January 2021

Raw and Riveting Documentary About a Lot More than Skateboards

The Criterion Collection 1061
Format: BD

Overall Enjoyment

Picture Quality

Sound Quality


While best known for their restorations of classic films, once in a while The Criterion Collection deems something recent worthy of its attentions—such as Minding the Gap (2018), the first feature-length film to be directed by Chinese-American cameraman Bing Liu. It’s less “a skateboarding movie” than a riveting documentary on the lasting effects of domestic abuse.

Liu, born in China in 1989 and himself a skateboarder, set out to interview skateboarding aficionados across the US, but ended up concentrating on himself and two friends he grew up with in Rockford, Illinois, a Rust Belt city that local news reports indicate is plagued by an alarming number of violent crimes triggered by domestic disputes. In addition to Liu, the main characters are Zack Mulligan, a good-looking, charismatic white boy neglected by his family; and Keire Johnson, an affable and optimistic African-American kid from a fatherless, abusive home.

Minding the Gap

Skateboarding provided the three friends escape from the realities of their daily lives. The sport may not address the past or the future, but it makes the present more bearable. One striking image is a shot of a skateboard on which is scrawled “this device cures heartache.” Keire Johnson puts it succinctly: “I could seriously be on the verge of having a fucking mental breakdown, but as long as I’m able to go out and skate, I’m completely fine.” Indeed, the scenes of skating are filled with a sense of joy, their focus as much on faces as on incredibly virtuosic moves.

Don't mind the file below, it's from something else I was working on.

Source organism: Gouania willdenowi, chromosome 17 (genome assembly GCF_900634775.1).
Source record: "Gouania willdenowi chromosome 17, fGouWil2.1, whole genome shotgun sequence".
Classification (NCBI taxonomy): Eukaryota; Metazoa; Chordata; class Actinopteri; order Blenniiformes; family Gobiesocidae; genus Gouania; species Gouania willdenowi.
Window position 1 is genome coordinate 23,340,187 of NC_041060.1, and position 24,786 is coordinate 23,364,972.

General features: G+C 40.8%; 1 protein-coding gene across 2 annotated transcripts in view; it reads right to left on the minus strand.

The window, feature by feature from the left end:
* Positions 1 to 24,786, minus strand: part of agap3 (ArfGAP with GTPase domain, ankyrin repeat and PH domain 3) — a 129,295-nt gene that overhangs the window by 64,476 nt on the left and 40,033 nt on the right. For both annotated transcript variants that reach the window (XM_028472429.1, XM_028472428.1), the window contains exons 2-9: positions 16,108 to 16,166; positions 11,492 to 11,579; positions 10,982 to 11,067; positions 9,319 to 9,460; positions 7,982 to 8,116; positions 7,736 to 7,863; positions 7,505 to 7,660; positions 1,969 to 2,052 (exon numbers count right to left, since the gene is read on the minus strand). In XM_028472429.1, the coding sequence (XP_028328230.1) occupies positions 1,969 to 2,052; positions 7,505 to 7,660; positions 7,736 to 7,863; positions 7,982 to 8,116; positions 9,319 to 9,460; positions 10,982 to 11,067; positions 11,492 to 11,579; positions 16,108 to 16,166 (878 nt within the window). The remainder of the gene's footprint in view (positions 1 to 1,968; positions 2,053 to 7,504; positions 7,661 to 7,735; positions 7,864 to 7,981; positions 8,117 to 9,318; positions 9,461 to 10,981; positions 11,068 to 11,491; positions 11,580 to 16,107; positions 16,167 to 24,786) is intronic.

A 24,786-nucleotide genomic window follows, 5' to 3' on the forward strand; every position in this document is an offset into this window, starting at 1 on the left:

But as Liu began to tell Mulligan’s and Johnson’s stories, he realized that he also had to come to grips with his own, which involves child abuse. This leads to an emotionally distanced yet searing interview with his mother, Menyue, in a segment filmed by an assistant photographer, so that Liu’s own reactions could be recorded.

Minding the Gap

A few of the earliest shots seem a trifle dated, technically, but overall, the consistency of video quality in a film shot over 12 years on a tiny budget and with a variety of cameras is remarkable, and Criterion has transferred it all to BD with their usual high level of quality. The images are generally sharp and crisp, with good color saturation—Mulligan’s Hawaiian shirt is realistically vivid. The soundtrack, too, is clean and clear, for the music score by Nathan Halpern and Chris Ruggiero as well as the interviews and looping.

I highly recommend Minding the Gap. It offers no solutions to its subjects’ problems, instead demonstrating how domestic abuse can profoundly influence a child’s life into adulthood, and then be perpetuated as the abused become abusers. Told in a disarmingly simple manner, it makes its points without belaboring them, and manages to be entertaining while doing so. Hats off to Criterion for taking a break from the established classics and devoting their energies to a film that might someday become one.

Minding the Gap

The extras include two commentaries: one by Liu, Mulligan, and Johnson, and the other by Liu alone. Each is breezy, entertaining, and informative. In addition, there’s a follow-up conversation between Liu and Zack’s partner, Nina; an interview with professional skateboarder Tony Hawk; and another with Liu, executive producer Gordon Quinn, and producer Diane Moy Quon. There are also four outtakes as well as Nu’ó’c (2010), Liu’s experimental, 20-minute documentary about young Vietnamese immigrants living in the US. It’s all topped off with one of the best booklet essays I’ve seen from Criterion: “What It’s About,” by freelance journalist Jay Caspian Kang.

Be sure to look for: Billboards around Rockford that advance the story; e.g., “you don’t have to be perfect to be a perfect parent.”

. . . Rad Bennett